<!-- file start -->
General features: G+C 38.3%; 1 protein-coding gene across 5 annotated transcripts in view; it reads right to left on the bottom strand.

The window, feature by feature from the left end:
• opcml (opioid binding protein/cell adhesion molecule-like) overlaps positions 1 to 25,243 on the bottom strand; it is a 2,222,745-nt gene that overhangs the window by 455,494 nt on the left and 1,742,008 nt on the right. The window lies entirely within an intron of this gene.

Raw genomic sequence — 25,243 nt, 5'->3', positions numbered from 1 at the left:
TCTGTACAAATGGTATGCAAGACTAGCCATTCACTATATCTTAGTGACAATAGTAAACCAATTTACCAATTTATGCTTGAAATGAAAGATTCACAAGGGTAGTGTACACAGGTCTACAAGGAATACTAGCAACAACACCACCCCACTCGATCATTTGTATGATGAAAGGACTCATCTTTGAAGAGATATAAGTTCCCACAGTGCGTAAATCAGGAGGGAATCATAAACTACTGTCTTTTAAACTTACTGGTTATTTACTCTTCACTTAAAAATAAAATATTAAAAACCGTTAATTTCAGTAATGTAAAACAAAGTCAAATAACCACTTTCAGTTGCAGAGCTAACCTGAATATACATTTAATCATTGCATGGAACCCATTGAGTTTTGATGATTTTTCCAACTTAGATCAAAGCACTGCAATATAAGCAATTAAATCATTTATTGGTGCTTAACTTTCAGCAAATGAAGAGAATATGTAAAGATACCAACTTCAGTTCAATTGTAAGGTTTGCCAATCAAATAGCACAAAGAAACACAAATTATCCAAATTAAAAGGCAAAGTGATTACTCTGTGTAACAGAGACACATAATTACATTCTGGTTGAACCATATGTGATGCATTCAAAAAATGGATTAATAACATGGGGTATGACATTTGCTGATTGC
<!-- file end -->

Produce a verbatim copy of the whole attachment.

General features: G+C 38.3%; 1 protein-coding gene across 5 annotated transcripts in view; it reads right to left on the bottom strand.

The window, feature by feature from the left end:
• opcml (opioid binding protein/cell adhesion molecule-like) overlaps positions 1 to 25,243 on the bottom strand; it is a 2,222,745-nt gene that overhangs the window by 455,494 nt on the left and 1,742,008 nt on the right. The window lies entirely within an intron of this gene.

Raw genomic sequence — 25,243 nt, 5'->3', positions numbered from 1 at the left:
TCTGTACAAATGGTATGCAAGACTAGCCATTCACTATATCTTAGTGACAATAGTAAACCAATTTACCAATTTATGCTTGAAATGAAAGATTCACAAGGGTAGTGTACACAGGTCTACAAGGAATACTAGCAACAACACCACCCCACTCGATCATTTGTATGATGAAAGGACTCATCTTTGAAGAGATATAAGTTCCCACAGTGCGTAAATCAGGAGGGAATCATAAACTACTGTCTTTTAAACTTACTGGTTATTTACTCTTCACTTAAAAATAAAATATTAAAAACCGTTAATTTCAGTAATGTAAAACAAAGTCAAATAACCACTTTCAGTTGCAGAGCTAACCTGAATATACATTTAATCATTGCATGGAACCCATTGAGTTTTGATGATTTTTCCAACTTAGATCAAAGCACTGCAATATAAGCAATTAAATCATTTATTGGTGCTTAACTTTCAGCAAATGAAGAGAATATGTAAAGATACCAACTTCAGTTCAATTGTAAGGTTTGCCAATCAAATAGCACAAAGAAACACAAATTATCCAAATTAAAAGGCAAAGTGATTACTCTGTGTAACAGAGACACATAATTACATTCTGGTTGAACCATATGTGATGCATTCAAAAAATGGATTAATAACATGGGGTATGACATTTGCTGATTGC